John Griffiths, or ‘Griffo’ as he’s known to his friends, has always been a lover of sport, especially soccer. Born in Birmingham in England and moving out to Australia in 1981, he’s still a fervent follower of British soccer teams.
The 65-year-old played with a local team in Rockingham until his mid-fifties, and then when he developed a knee problem he switched to golf. During an operation to remove a brain tumour, John developed a bleed on the brain and suffered a stroke which left him with very limited sight. The stroke damaged his left side of the body and changed the course of his life.
I was devastated, I was still working. Instead of going back to my job, I had a period of nearly a year and a half convalescing. I spent 7 and a half months in hospital. I admit I hit a real low and I am ashamed to say I even felt suicidal.John Griffiths
Personalised program of exercise physiology
Four and a half years on, John is a different man and has emerged from his dark days. He’s had a tremendous amount of support and is now a regular at our Exercise Clinic at VisAbility.
“I’ve been coming to the clinic for two years and absolutely love it, I’d say it’s the highlight of my week. It’s amazing how it has improved my strength” he explains.
“I had already had some initial physiotherapy, but the exercise physiology has meant I’m improving my muscle mass for better movement function,” explains John.
Kane Perris, VisAbility Therapy Assistant has been overseeing his program and the two of them have struck up a good rapport. John is a highly motivated client and has made excellent progress.
With John the stroke led to some muscular imbalances. Muscles surround every joint in the body. They produce and control movement, so if one side is weak then it causes problems. We’ve developed a personal program targeted to improve his areas of weakness.Kane Perris
VisAbility Therapy Assistant
“I have an ambition to run again to be able to lift my legs. I like all the pieces of equipment, but the seated row is my favourite because it is making my upper back stronger and improving my biceps. It certainly makes me feel good,” adds John.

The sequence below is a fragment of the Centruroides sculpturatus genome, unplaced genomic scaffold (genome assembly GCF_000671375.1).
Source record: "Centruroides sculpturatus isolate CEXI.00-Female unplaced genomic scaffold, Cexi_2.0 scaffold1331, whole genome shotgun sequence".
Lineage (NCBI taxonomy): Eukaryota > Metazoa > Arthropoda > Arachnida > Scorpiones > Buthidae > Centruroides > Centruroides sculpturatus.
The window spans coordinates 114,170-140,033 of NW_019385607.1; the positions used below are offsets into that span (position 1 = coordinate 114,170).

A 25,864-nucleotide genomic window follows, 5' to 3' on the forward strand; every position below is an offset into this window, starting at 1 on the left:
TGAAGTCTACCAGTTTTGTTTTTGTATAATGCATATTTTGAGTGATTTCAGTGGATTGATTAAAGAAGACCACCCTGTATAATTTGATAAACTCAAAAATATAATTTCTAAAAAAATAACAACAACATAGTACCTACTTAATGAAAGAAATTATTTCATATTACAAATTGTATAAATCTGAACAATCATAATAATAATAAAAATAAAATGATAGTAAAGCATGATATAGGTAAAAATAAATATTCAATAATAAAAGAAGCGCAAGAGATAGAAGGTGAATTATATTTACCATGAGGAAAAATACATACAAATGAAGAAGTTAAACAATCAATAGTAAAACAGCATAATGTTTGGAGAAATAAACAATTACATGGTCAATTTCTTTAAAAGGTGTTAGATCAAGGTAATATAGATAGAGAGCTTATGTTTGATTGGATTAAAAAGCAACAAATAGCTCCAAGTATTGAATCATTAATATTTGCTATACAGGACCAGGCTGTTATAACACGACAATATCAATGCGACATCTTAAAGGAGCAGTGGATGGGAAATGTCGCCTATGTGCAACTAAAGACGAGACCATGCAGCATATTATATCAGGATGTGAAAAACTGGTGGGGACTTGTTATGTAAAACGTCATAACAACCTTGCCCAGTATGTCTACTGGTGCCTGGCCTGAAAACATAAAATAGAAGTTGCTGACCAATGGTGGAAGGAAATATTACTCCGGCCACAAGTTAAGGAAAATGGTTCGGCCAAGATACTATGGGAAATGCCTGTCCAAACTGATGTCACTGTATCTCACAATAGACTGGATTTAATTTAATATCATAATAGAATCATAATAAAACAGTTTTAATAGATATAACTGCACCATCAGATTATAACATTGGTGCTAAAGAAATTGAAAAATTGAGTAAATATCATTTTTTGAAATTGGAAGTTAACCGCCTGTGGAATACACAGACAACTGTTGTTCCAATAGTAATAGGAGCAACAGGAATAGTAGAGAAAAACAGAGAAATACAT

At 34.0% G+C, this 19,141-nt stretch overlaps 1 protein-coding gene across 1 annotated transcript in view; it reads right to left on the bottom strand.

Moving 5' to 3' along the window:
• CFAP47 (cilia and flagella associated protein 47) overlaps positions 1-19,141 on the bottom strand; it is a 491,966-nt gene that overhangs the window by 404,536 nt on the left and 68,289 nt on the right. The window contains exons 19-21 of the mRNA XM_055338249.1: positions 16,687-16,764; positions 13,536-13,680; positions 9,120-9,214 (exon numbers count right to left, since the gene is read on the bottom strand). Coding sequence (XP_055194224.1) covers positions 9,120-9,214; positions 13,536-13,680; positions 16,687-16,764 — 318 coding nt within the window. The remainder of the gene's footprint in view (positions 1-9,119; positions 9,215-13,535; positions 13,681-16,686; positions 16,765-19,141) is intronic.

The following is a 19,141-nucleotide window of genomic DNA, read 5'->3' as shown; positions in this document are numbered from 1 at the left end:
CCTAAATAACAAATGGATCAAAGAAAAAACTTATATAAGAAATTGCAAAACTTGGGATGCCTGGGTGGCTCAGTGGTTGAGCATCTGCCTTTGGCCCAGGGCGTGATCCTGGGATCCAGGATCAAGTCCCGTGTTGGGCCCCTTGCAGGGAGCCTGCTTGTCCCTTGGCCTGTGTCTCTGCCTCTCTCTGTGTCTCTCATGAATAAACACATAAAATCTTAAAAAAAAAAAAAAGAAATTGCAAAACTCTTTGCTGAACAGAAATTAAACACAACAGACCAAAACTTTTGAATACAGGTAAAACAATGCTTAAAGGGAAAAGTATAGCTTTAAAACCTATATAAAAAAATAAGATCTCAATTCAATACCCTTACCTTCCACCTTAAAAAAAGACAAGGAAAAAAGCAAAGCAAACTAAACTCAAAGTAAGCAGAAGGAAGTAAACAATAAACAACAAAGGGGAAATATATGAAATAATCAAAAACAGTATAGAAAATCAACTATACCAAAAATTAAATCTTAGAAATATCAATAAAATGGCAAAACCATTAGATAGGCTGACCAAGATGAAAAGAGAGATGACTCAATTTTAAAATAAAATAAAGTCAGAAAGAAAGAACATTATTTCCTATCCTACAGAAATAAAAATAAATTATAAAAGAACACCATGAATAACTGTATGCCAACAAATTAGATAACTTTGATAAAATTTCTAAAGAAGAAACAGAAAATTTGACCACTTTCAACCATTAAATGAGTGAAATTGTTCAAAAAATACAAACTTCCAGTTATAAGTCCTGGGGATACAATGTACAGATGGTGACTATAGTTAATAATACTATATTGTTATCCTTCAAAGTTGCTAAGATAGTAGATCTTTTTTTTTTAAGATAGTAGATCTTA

“That’s no surprise,” Kane says. “He’s releasing endorphins, ‘feel-good’ chemicals which are happiness boosters”.
Leading an independent life
John has a great support network; he is very close to his two sons who live in the Pilbara. He credits them for his diagnosis.
“On a visit, I was sitting by the pool and one of them said ‘Dad, you’ve got no hair on your legs.’ When I was next at the doctors, I brought it up and before I knew it, I’d been diagnosed with a massive brain tumour and was in the operating theatre within eight days.”
“No words can explain how I felt when the operation didn’t go to plan, but I’m still here and my therapy has been amazing.”
John has very limited sight and can only see a bit of colour, with most objects he can just make out shadows and shapes. Once out of hospital, because of ongoing support, he moved into a retirement village which he says was difficult to adjust to.
“At the age of 61, that’s hard to take, moving into a retirement village. I’ve always socialised with people younger than me and always felt young at heart. I was into sport and being active, so it was a big adjustment for me. I have settled now and feel far happier, many residents are now friends.”
He has ongoing support from the staff and fellow clients at VisAbility. John’s learnt more about his iPhone and how he can use it to his advantage. He’s also received hydrotherapy and physiotherapy as well as receiving initial orientation and mobility support.
John’s regular day for exercise physiology is on a Thursday morning. He has lunch and then goes onto a woodworking class in the afternoon. He takes the train from Mandurah with his support worker.
“I enjoy coming here, this is like an extended family and it’s great for me socially.”
Book of life
Spurred on by a friend, John has now written his life story and is in the throes of finding a publisher. He says it’s a book for all those who’ve supported him. The launch will take place at the Meadow Springs Retirement Village in Mandurah.
“When times get tough, you really notice who your friends are. I have a full life now; I play croquet and I play darts. It’s an odd sport to play when you have hardly any sight, but my friends spur me on ‘Come on Griffo!’ they say.
I could never resist a challenge and my vision loss hasn’t stopped me.”
If you’d like more information on this service, details can be found on our Exercise Physiology services page. This therapy is available through the NDIS.